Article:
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Archive for the tag “Batting”

Finished at the last gasp

Kay was getting a little upset as I started putting on the first of my planned borders for the Christmas quilt.  We had two hours before we needed to leave to get to Linda’s house clear across town and I was just starting to put the first of three borders on.  I really meant to do them the day before, but lacked the motivation.

Meanwhile, Kay had a lot to finish and DID do a lot of it the day before with only a little bit remaining on the day we needed to turn it over to the quilter Linda.

As I was sewing on the first border, I looked at the back and realized that a patch was all wonky!  That’s what I get for trying to go too fast… another ten minutes wasted.  I finally got on-track and managed to get all three borders sewn on in less than two hours.  The last border was the toughest and required the most amount of attention with all the seams it had.

We were talking to Linda after we had arrived and were discussing thread colors and quilt patterns and I looked down at the six piles of fabric, their backing, and the batting realizing that this represented six quilts (translated… a LOT of difficult work) and it honestly put me in awe of what we had accomplished.  Two of the quilts Kay had ear-marked for a firehouse, one of the large purple ones to our oldest daughter Amanda for her birthday, and the last three to keep.

As I mentioned before our daughter Samantha had a valid point that we can only use so many at a time.  I really do like having them around the house though… on the backs of our couches, on the bed, and in the closet.  I keep saying 10 more quilts should be sufficient, but don’t feel the slightest bit of bad when I make one for a relative and two for me.  It’s not like we’re charging anyone.

Anyway, I actually wrote all of this to say that by the time I’d finished the Christmas quilt we had to leave immediately.  Yes, I did finish all three borders.  With Kay’s help I had the backing sewn as well.  As we rushed them out to the car I realized that I hadn’t taken the photo of it yet.  Delaying our trip slightly more, I placed the last bundle in the back of the car and snapped a quick shot of all six bundles on their way to the quilters.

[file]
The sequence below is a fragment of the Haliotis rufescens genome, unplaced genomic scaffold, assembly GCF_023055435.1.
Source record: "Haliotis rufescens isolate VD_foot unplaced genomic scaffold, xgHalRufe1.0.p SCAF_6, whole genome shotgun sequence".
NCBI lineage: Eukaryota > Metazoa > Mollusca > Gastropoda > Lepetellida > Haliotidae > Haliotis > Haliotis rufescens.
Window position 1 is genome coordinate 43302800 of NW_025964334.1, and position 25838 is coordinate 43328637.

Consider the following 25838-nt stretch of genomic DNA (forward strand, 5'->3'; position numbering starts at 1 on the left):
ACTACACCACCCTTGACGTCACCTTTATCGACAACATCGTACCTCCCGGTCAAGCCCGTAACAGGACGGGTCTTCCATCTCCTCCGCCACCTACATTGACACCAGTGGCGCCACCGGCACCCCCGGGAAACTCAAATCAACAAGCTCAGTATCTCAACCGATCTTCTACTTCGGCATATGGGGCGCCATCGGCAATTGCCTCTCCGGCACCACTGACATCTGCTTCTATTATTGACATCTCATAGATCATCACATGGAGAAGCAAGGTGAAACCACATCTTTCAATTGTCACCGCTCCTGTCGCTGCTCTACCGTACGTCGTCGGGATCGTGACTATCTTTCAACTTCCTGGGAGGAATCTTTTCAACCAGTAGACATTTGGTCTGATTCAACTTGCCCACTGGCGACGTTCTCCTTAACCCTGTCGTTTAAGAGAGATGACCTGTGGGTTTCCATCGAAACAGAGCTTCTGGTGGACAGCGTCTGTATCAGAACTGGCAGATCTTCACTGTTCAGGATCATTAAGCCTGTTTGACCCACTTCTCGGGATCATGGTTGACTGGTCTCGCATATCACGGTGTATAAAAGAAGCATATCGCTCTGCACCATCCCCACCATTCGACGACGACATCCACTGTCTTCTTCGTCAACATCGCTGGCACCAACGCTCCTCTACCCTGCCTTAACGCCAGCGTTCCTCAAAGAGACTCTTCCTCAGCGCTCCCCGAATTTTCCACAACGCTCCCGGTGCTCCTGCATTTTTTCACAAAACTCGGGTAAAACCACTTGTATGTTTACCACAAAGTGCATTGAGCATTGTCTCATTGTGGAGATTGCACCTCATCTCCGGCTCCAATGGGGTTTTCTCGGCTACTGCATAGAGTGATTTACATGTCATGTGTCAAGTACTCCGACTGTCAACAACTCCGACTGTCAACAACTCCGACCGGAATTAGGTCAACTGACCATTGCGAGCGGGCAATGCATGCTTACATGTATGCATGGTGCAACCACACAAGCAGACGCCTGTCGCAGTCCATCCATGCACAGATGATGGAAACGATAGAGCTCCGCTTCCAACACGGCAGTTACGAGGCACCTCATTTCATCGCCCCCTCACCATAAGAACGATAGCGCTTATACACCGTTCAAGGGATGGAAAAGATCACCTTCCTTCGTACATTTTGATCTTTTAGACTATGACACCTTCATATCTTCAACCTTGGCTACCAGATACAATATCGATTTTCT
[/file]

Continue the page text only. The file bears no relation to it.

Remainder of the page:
Eat your Vegetables

Work has been very tough on my schedule lately, but I’m back to writing again and have accomplished a lot in the last few days.  I’ve wanted to start… okay, I’ve been dying to start a couple of new queen size quilts that I’ve already bought the fabric for.  After telling Kay about this, she not so politely said that I really needed to finish my other projects before starting on new ones.

 

Let’s take stock… I finished my Arbor Lane quilt and even washed it!  I needed to deconstruct my “Spools and Dreams” mini and then sew it all back together.  I needed to start and finish the hand quilting on the Amish mini quilt and then bind it.  I have another Sage Garden quilt that needs to go out to the long arm quilter after I sew the sashing on it and get the backing sewn together.  But what I really wanted to do was to start the two new quilts that I had in mind.

My wife’s response was a little like “Eat your vegetables and then you can have desert”.  Well, as much as I hated to admit it, she is right.  With all of those unfinished projects hanging over my head, I really needed to finish them before I started my new projects.  I’m eating my veggies now in anticipation of desert.

Here’s the “Spools and Dreams” mini with the backing fabric I chose…

Finished with the Appliqué

Ready for the quilterI was under the impression that I would have finished with the appliqué on the Arbor Lane BOTM quilt and moved on to the double quilt I’m making.  Alas, I spent the entire weekend finishing up with the center block and the four side panels.  Then I spent most of today sewing the rest together instead of posting.  The good news is the quilt top has been assembled and I went out this weekend for Joann Fabrics sale and bought the backing for it.  Now it will be sent off to Candy who performs miracles with her long-arm machine.

Today, I get to start the double quilt.  No, there isn’t such a thing in reality, I just call it a double quilt because I’ll be making two quilts with minor variations for two different people.

Finally I’m able to show the quilt top for the Arbor Lane.  A skeptical decision regarding the backing fabric turned out to be a fantastic decision.  I really love how this quilt turned out.  I will be taking it and the schoolhouse quilt for some long arm quilting and I’ll post the pics after it’s finished.